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Bicentennial birthday

"Bicentennial birthday" Continued...

"He refused to let his own ego get in the way of carrying out his oath of office," Burlingame said.

In a reply to a young Union captain who had been grumbling about his superior officers, Lincoln wrote in 1863: "No man determined to make the most of himself can spare time for personal contention."

Lincoln believed you start with humility, not arrogance, and that one must be willing both to listen and use inclusive language in seeking reconciliation.

"He imputed the best possible motives to those who were reputed to be opponents or even enemies," White said

Finally, he is still relevant today because his words endure. They are not stuck in time. White said Lincoln had an ability to think into the future.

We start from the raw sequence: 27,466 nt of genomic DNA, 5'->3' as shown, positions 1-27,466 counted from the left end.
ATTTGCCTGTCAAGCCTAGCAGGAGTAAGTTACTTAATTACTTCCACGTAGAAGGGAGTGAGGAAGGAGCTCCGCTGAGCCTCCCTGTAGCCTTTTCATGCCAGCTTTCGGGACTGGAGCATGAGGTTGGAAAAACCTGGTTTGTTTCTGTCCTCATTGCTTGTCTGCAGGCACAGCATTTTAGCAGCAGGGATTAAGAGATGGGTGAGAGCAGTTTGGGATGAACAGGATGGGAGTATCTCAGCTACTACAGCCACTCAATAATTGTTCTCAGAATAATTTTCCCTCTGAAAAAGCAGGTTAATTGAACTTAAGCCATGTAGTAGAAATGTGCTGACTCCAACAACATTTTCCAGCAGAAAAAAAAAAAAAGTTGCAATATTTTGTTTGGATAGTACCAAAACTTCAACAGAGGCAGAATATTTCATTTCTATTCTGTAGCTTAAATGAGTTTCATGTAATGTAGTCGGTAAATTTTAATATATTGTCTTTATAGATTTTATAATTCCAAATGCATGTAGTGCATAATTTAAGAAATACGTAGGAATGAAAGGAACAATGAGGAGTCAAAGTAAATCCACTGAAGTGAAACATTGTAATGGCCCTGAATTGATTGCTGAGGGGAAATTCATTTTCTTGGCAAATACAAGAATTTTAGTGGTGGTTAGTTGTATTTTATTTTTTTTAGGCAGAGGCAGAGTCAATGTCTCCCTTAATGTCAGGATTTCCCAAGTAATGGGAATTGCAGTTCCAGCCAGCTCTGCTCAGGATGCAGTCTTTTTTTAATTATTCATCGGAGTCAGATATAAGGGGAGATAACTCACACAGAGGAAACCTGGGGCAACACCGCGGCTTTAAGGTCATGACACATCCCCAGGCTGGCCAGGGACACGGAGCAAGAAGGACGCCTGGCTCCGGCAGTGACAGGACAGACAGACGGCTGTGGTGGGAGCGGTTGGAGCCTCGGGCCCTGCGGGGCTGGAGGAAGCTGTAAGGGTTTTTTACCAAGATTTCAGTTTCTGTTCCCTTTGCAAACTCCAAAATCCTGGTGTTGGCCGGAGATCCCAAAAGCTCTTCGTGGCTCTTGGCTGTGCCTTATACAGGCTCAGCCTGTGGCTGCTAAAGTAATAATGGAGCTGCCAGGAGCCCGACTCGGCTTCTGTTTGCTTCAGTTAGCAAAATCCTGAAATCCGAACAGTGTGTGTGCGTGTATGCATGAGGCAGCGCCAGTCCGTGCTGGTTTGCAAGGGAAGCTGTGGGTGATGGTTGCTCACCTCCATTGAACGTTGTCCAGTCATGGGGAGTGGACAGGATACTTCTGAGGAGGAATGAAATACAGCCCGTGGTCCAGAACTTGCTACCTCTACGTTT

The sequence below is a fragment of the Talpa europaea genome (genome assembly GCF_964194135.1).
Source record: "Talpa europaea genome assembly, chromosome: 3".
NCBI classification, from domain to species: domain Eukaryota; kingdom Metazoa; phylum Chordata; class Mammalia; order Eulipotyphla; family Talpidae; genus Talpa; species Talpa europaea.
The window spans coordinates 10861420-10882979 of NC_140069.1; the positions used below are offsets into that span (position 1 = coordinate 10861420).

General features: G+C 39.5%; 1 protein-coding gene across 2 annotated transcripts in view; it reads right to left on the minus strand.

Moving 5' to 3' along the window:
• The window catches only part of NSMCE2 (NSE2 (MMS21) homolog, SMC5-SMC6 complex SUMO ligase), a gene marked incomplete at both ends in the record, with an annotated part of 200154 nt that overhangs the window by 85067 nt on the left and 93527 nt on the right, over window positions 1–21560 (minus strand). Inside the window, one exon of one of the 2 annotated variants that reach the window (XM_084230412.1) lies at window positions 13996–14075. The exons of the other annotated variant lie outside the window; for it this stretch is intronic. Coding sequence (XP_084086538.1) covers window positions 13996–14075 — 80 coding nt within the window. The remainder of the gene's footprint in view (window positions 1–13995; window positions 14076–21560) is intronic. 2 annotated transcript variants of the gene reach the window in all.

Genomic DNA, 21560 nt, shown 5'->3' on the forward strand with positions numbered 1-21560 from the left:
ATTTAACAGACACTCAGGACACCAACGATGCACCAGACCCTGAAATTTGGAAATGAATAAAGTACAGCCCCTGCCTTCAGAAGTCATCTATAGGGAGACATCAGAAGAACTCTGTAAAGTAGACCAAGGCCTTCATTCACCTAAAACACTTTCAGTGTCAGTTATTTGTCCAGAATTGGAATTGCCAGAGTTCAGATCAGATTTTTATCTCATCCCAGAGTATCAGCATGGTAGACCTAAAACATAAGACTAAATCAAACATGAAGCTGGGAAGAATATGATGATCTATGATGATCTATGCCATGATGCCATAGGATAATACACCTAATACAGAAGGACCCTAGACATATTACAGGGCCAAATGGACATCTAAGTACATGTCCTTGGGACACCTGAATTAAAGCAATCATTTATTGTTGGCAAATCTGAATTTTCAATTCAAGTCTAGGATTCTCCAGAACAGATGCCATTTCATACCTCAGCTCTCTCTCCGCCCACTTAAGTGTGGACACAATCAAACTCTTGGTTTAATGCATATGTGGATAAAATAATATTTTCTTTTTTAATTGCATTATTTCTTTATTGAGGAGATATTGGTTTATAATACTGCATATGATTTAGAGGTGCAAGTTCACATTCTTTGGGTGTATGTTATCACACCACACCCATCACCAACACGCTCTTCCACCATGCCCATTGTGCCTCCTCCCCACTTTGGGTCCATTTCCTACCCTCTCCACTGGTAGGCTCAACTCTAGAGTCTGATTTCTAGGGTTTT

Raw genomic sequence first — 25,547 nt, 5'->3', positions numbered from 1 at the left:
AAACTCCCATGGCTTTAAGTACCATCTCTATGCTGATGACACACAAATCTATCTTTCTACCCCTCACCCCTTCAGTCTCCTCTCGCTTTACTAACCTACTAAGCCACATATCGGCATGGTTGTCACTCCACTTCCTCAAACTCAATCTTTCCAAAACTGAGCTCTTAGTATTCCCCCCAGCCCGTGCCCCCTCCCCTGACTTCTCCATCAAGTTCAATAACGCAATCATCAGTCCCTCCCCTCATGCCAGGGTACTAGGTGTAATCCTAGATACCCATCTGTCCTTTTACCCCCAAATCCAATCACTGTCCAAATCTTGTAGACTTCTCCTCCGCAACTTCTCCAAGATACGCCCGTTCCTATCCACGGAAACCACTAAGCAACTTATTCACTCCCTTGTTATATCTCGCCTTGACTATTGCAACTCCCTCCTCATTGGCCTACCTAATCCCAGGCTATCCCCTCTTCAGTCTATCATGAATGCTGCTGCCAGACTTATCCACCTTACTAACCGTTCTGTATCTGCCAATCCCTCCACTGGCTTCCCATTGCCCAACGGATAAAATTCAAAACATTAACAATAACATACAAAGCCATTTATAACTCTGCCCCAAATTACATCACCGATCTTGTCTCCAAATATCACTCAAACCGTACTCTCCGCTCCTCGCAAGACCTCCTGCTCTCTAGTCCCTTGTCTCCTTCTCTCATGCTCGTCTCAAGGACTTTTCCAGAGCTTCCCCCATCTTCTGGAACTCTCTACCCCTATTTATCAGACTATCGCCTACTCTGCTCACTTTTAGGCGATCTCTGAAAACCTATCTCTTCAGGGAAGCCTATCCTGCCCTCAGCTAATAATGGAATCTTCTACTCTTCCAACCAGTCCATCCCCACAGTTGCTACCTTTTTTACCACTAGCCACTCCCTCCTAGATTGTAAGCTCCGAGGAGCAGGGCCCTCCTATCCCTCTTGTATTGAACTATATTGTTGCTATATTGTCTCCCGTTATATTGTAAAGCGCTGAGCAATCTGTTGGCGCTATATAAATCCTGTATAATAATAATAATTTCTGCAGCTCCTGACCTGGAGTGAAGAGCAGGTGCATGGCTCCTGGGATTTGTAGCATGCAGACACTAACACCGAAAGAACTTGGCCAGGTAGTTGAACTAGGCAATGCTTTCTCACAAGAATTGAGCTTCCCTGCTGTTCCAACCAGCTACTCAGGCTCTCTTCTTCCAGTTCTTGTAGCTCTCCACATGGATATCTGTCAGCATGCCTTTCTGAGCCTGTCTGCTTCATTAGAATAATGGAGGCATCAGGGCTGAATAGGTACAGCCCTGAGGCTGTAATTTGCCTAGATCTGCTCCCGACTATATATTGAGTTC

In his annual message to Congress in December 1862, Lincoln wrote, "The dogmas of the quiet past are inadequate for the stormy present. As our case is new so we must think anew, and act anew."

As Congress, the White House, and the nation face their own battles with a spiraling economy, job losses, wars in two countries, and the threat of future attacks from Islamic extremists, Lincoln's words can be useful.

"Lincoln taught us that every generation has to redefine America for its own time," White said.
Read Marvin Olasky's "Lincoln and God," posted on WORLD's Commentary blog.

Edward Lee Pitts
Edward Lee Pitts

Lee teaches journalism at Dordt College in Sioux Center, Iowa, and is the associate dean of the World Journalism Institute.


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